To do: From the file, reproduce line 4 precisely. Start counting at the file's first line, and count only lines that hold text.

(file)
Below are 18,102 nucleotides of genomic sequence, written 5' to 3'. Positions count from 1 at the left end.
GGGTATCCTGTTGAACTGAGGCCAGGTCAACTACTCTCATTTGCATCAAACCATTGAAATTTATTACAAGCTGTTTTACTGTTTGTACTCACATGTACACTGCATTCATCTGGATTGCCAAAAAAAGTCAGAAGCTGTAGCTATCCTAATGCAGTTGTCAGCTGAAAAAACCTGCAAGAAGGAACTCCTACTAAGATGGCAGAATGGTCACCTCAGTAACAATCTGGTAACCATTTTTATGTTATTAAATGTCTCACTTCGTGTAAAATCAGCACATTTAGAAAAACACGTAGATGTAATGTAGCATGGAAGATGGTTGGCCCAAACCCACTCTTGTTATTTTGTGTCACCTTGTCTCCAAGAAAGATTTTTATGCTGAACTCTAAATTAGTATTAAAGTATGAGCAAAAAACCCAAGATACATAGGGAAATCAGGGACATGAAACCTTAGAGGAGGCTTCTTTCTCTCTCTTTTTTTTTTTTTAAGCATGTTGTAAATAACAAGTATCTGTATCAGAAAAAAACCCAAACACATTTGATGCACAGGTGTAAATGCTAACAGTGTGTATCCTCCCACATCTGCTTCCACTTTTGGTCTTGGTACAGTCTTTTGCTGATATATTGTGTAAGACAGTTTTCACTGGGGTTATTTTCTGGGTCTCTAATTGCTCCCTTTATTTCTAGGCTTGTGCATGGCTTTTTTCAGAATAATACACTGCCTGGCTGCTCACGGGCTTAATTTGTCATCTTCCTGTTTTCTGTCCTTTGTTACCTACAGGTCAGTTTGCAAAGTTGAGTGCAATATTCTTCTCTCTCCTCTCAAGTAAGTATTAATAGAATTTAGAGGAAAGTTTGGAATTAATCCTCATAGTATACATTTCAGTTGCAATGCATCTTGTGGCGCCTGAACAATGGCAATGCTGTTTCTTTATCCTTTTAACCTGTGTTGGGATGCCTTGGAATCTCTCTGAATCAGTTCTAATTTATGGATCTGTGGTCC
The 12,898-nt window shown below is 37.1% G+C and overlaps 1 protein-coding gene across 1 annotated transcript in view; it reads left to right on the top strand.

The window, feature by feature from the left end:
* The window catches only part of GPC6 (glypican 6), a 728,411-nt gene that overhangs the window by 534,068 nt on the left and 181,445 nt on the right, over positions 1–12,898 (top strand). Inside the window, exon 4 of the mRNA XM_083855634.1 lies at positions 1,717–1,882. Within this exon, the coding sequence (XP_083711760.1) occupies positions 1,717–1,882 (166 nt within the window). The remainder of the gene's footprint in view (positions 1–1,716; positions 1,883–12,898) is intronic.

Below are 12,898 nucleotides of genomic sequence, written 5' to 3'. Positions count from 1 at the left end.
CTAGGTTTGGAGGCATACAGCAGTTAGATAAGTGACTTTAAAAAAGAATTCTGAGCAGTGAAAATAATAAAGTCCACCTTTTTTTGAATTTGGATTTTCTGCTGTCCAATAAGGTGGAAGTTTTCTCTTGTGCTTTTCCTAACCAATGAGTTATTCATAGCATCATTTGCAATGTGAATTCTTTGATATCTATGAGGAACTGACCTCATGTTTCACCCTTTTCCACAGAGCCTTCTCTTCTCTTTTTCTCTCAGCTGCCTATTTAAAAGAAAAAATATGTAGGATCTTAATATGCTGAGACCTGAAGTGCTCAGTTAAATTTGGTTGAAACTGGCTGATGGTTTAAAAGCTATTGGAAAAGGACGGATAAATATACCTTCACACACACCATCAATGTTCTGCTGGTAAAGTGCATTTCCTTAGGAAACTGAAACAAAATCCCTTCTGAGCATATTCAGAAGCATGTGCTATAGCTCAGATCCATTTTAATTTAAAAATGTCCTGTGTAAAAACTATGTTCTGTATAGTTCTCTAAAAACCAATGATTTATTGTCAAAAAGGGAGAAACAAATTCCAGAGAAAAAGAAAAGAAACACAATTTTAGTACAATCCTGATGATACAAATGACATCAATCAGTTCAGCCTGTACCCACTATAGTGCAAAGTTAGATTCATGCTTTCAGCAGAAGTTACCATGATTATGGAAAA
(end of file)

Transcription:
The window, feature by feature from the left end: